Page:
Review: Minor charms propel 'Photograph'

Mumbai-set romance takes its time to charm viewers

Adam Graham
Detroit News Film Critic
Sanya Malhotra and Nawazuddin Siddiqui in "Photograph."

"Photograph" materializes so softly and so delicately that one worries it may never come into focus.

It turns out that's one of its charms. This Mumbai-set tale is a gentle whisper of a film, taking its time to slowly lull viewers into its headspace.   

Nawazuddin Siddiqui is Rafi, a kindhearted Mumbai street photographer who takes shots of tourists and passersby in front of local landmarks. He's working hard to pay down his family's debts, and he's fighting off pressures from his grandmother, Dadi (Farrukh Jaffar), who wishes to see him married and has stopped taking her medicine until he does. 

Rafi shows Dadi a photo of Miloni (Sanya Malhotra), a stranger he shot one day on the street, passing her off as his fiancé. She's delighted. Under pressure from Dadi, Rafi tracks her down, and convinces her to play along in his scheme.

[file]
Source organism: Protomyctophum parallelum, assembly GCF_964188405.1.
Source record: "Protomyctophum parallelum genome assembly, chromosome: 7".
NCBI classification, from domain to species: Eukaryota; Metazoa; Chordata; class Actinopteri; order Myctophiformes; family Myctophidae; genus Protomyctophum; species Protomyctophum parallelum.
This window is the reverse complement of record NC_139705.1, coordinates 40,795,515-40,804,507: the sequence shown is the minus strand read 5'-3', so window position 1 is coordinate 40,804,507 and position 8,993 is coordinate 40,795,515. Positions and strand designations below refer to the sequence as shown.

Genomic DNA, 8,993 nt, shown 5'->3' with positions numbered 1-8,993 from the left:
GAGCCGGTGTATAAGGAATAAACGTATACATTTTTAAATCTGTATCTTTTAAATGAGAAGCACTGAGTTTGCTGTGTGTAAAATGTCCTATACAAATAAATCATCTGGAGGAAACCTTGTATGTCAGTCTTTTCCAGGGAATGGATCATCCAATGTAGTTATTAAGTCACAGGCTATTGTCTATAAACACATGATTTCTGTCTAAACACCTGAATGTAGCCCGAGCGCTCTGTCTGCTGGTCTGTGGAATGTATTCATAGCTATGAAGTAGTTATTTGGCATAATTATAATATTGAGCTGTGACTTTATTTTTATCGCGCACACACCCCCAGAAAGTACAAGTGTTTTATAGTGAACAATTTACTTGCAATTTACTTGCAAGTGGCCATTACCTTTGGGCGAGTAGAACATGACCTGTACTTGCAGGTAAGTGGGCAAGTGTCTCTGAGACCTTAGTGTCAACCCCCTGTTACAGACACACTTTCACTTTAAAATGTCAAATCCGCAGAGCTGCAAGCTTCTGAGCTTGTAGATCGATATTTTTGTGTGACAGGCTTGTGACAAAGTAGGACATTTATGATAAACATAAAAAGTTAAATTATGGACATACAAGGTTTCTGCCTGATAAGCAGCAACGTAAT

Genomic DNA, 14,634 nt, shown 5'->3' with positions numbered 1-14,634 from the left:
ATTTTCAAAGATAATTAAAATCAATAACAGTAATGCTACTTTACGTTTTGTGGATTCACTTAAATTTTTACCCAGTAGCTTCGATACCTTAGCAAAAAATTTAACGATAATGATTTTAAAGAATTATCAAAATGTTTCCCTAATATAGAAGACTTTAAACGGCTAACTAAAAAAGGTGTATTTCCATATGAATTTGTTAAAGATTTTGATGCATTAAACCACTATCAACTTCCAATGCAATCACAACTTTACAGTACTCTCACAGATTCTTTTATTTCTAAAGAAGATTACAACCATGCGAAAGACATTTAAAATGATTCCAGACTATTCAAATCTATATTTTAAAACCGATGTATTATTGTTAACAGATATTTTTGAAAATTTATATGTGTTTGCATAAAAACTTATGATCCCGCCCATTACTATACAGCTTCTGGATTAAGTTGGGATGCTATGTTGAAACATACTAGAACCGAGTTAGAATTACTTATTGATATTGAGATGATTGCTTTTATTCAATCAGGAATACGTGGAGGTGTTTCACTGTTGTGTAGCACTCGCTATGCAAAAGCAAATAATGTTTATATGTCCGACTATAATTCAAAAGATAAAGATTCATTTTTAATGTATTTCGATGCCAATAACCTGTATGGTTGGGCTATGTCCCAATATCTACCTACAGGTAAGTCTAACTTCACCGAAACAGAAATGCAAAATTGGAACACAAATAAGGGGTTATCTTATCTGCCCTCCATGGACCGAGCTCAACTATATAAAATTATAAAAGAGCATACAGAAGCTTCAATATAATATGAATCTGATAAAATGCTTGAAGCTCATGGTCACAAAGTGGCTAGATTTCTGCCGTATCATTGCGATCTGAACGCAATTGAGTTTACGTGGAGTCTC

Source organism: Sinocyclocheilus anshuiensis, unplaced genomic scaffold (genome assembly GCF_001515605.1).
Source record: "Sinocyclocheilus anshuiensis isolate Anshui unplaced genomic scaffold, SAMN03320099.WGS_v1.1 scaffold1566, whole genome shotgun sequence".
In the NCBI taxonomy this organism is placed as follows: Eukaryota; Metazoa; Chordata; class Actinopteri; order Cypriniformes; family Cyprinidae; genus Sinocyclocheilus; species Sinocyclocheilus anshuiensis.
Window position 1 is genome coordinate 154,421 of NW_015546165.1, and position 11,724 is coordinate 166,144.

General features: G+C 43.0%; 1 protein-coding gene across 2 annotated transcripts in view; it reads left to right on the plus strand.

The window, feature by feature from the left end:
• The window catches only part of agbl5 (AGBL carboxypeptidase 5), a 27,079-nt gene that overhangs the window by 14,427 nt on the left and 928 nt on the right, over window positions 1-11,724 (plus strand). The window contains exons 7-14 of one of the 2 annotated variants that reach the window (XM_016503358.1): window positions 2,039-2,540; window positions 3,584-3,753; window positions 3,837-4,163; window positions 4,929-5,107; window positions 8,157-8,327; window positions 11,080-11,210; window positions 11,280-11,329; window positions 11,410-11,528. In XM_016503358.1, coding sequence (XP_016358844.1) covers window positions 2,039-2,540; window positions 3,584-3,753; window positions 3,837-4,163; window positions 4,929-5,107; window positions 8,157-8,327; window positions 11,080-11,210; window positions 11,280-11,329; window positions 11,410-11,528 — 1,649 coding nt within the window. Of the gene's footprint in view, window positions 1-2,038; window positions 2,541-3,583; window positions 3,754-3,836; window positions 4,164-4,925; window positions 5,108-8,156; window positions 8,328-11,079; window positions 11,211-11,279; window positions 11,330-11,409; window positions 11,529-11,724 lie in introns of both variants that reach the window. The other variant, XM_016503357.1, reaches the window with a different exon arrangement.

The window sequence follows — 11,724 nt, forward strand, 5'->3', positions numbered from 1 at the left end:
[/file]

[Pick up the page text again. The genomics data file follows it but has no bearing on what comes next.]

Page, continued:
They're from opposite ends of the social spectrum — Rafi is poor, Miloni is middle-class — but their situation leads to a unique bond, if not a wholly convincing romance. 

It's a familiar storytelling premise, sure — the old switcheroo! — but writer-director Ritesh Batra ("Our Souls at Night," "The Sense of an Ending") fills in the frame with minor details, from the rats scurrying across Miloni's feet in a Mumbai movie house to Rafi going to great lengths to track down a bottle of Campa Cola.

"Photograph" has a ways to go to sell its central love story. But Batra's touch is so tender that "Photograph" builds a sweetness that overcompensates for its shortcomings. Like a photo, it just takes time to develop. 



Rated PG-13: for some thematic material

Running time: 110 minutes